Bank of Ireland cuts pretax losses in HI 2013 to €504m
By Finfacts Team
Aug 2, 2013 - 8:46 AM

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Bank of Ireland was founded in 1783 and the premises at College Green, Dublin, of the Irish Parliament, which became defunct on the Act of Union coming in to effect in 1801, were purchased for £40,000 in 1803.

Bank of Ireland reported today that it cut its pretax losses in HI (six months to June 30) 2013 to €504m compared with €1.2bn in the same period in 2012.

Underlying losses were at €383m for the six months, compared with €933m a year earlier. Operating profit before charges for bad debts rose to €380m, from €37m a year earlier.

Bad debt charges declined from €941m in June 2012 to €780m at the end of June 2013, down 17% while total income rose by 36% to €1.19bn, mainly due to an increase in its net interest margin and lower Eligible Liabilities Guarantee (State bank guarantee) fees. The net interest margin rose 31 basis points to 1.65%.

BoI said the level of owner occupier mortgages in arrears over 90 days grew in the six months grew to 10.52% from 9.88% at the end of last year while b

Buy-to-let mortgages in arrears for more than 90 days rose to 26.01% from 23.36% at the end of last year due to the impact of borrowers on rising repayments as interest only periods come to an end. During the bubble the bank's interest-only period was typically 10 years.

Richie Boucher, chief executive, said: "During the first half of 2013, we repaid a further €6 billion of ECB funding and of the €9 billion of ECB funding that remains, c.€4 billion relates to the NAMA senior bonds such that our core ECB usage is quickly approaching normalised levels. Since the start of the Troika programme, we have repaid over 70% or €24 billion of the funding provided by the ECB."

Bank of Ireland reported an underlying operating profit, before bad debt charges, of €159m for its Retail Ireland division, while its Bank of Ireland Life unit reported operating profits of €40m. Retail UK division's underlying profit jumped to €77m from €2m the same time last year, while profits at its Corporate and Treasury's division rose to €305m from €243m.

Results detail [pdf]

Emer Lang of Davy commented - - "Overall impaired loans (including small land & development loans) stood at €18.3bn (19.3% of loans) at the end of June compared with €17.7bn (17.7%) at the end of December. BKIR also provides details of non-mortgage loans in forbearance – these stood at €8.2bn (19% of non-mortgage loans) at the end of June compared with €8.5bn (18.9%) at the end of 2012.

The impairment charge of €780m is higher than our €750m forecast but includes a ‘one-off’ charge of €100m to reflect the estimated impact of the Central Bank’s ‘Impairment Provisioning and Disclosure Guidelines’ (May 2013) on the stock of impairment provisions at end June. It compares with €941m and €783m in H1 and H2 2012 respectively and continues the gradual half-yearly reduction evident since H2 2011. In the context of the 2011 PCAR, BKIR’s cumulative impairment provisions up to mid-2013 are €7.1bn (excluding smaller L&D loans which were part of deleveraging). This compares with modelled base and adverse scenario losses of €7.4bn and €10.1bn respectively out to end 2013.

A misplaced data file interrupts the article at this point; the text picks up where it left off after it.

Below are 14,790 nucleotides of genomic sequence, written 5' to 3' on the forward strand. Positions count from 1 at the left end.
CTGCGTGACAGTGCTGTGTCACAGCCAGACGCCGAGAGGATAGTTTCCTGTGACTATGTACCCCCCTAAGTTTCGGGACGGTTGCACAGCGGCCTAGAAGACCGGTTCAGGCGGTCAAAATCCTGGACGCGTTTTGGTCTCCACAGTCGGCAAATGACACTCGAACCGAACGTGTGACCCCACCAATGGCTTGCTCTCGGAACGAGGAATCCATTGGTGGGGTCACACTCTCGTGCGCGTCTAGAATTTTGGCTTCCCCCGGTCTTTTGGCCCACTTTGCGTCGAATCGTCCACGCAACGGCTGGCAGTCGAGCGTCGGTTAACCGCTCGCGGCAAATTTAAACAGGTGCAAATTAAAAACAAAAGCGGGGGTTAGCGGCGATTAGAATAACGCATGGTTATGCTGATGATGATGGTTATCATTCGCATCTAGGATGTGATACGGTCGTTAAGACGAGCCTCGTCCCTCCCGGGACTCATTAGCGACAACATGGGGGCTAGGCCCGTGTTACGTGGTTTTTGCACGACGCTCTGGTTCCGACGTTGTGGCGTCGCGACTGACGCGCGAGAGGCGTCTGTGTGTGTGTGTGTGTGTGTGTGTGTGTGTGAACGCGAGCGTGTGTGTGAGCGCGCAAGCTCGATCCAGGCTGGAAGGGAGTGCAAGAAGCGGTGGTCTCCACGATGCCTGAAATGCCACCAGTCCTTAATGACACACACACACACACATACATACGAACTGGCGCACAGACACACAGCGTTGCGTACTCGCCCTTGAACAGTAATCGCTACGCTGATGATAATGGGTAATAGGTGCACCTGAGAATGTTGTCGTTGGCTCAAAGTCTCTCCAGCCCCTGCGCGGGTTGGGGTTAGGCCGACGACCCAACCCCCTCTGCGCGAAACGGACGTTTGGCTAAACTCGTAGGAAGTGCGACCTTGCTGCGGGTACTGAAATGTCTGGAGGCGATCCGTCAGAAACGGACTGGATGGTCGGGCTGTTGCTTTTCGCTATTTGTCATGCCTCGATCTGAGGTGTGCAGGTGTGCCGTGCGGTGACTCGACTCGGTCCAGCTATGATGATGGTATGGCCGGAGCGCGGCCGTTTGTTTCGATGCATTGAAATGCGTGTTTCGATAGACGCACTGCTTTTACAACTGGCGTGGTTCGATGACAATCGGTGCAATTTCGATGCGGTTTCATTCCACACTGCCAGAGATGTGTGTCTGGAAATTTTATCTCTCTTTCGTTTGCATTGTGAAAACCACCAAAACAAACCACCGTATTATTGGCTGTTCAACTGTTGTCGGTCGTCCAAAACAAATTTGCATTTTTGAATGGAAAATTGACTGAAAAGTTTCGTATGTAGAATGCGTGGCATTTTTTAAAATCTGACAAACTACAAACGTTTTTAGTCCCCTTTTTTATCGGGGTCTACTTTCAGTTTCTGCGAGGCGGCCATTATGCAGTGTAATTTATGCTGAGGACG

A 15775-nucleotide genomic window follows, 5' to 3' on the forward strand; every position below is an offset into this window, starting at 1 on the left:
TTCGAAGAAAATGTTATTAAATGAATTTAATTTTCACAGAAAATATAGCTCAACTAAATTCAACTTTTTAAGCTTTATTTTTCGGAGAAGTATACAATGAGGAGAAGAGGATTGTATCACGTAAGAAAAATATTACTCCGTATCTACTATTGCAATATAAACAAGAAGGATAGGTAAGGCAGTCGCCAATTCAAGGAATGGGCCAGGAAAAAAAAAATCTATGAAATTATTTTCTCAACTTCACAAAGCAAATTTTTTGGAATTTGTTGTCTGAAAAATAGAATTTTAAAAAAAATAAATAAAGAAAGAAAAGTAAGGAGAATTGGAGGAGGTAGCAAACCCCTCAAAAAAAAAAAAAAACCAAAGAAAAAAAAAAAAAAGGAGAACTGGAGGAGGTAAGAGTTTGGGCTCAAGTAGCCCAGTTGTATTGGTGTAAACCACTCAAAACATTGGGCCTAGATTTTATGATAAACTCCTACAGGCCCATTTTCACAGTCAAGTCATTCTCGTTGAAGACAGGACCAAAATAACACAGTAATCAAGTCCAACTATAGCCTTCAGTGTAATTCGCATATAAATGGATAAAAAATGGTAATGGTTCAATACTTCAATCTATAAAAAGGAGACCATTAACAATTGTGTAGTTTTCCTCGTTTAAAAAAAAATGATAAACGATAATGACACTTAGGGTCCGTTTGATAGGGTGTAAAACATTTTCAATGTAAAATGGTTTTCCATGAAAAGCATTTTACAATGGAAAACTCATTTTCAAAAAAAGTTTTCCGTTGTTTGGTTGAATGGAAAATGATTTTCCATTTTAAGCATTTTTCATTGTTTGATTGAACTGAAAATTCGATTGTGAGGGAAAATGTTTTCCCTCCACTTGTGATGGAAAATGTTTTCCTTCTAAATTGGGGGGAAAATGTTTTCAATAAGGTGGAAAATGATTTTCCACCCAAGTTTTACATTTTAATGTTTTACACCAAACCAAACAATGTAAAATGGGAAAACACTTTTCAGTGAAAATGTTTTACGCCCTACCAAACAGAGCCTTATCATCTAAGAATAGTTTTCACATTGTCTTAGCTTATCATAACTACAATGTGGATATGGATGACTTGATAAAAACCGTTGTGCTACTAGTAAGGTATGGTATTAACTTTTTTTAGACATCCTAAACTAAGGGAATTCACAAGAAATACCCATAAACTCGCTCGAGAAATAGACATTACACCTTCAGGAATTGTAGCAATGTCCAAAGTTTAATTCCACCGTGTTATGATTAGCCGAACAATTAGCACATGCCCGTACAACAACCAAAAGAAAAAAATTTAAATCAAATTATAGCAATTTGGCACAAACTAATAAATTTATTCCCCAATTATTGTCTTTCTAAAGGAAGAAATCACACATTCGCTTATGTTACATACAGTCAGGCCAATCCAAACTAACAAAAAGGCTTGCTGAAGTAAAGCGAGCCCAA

Looking specifically at Irish mortgages, owner-occupier (OO) and buy-to-let (BTL) impaired loans stood at 11% and 26% respectively at the mid-year stage. This compares with impaired OO/BTL loans of 10%/24% at end 2012 and 7.4%/16.8% at end 2011. The coverage ratio has risen from 40% at end 2012 to 44% at the mid-year stage. Overall, the bank had 15,740 mortgage accounts (8% of its total 197,033 accounts) in forbearance at end June compared with 15,632 at end 2012; 4,885 of these were put in place in the period with 4,777 exiting forbearance.

Funding mix continues to improve
The group’s wholesale funding had reduced to €31bn by the mid-year stage, close to its medium target of €25-30bn. This included monetary authority drawings of €9bn, down from €15bn at end 2012, of which half relates to NAMA bonds. Customer deposits of €72bn (loan-to-deposit ratio of 121%) are below the end 2012 level of €75bn, but the bank cites its strategy to reduce the level of UK deposits to the amount required to reflect the UK balance sheet requirements as a factor. UK Post Office deposits stood at £16bn at end June compared with £19bn at end 2012. This avoids the ‘trapped liquidity’ issue, which has previously been alluded to as a drag on margins.

Capital ratios remain robust; no news on pension negotiations
Risk Weighted Assets of €51.1bn are €5.4bn below the end 2012 level with capital ratios remaining robust; the core tier 1 ratio of 14.2% compares with 14.4% at end 2012. The statement makes no reference to on-going pension negotiations. In contrast to Allied Irish Banks, which reduced the discount rate for its Irish schemes from 4% to 3.6%, pushing up its deficit, BKIR has nudged up its discount rate from 3.9% to 4% – reducing the deficit to €1.05bn."

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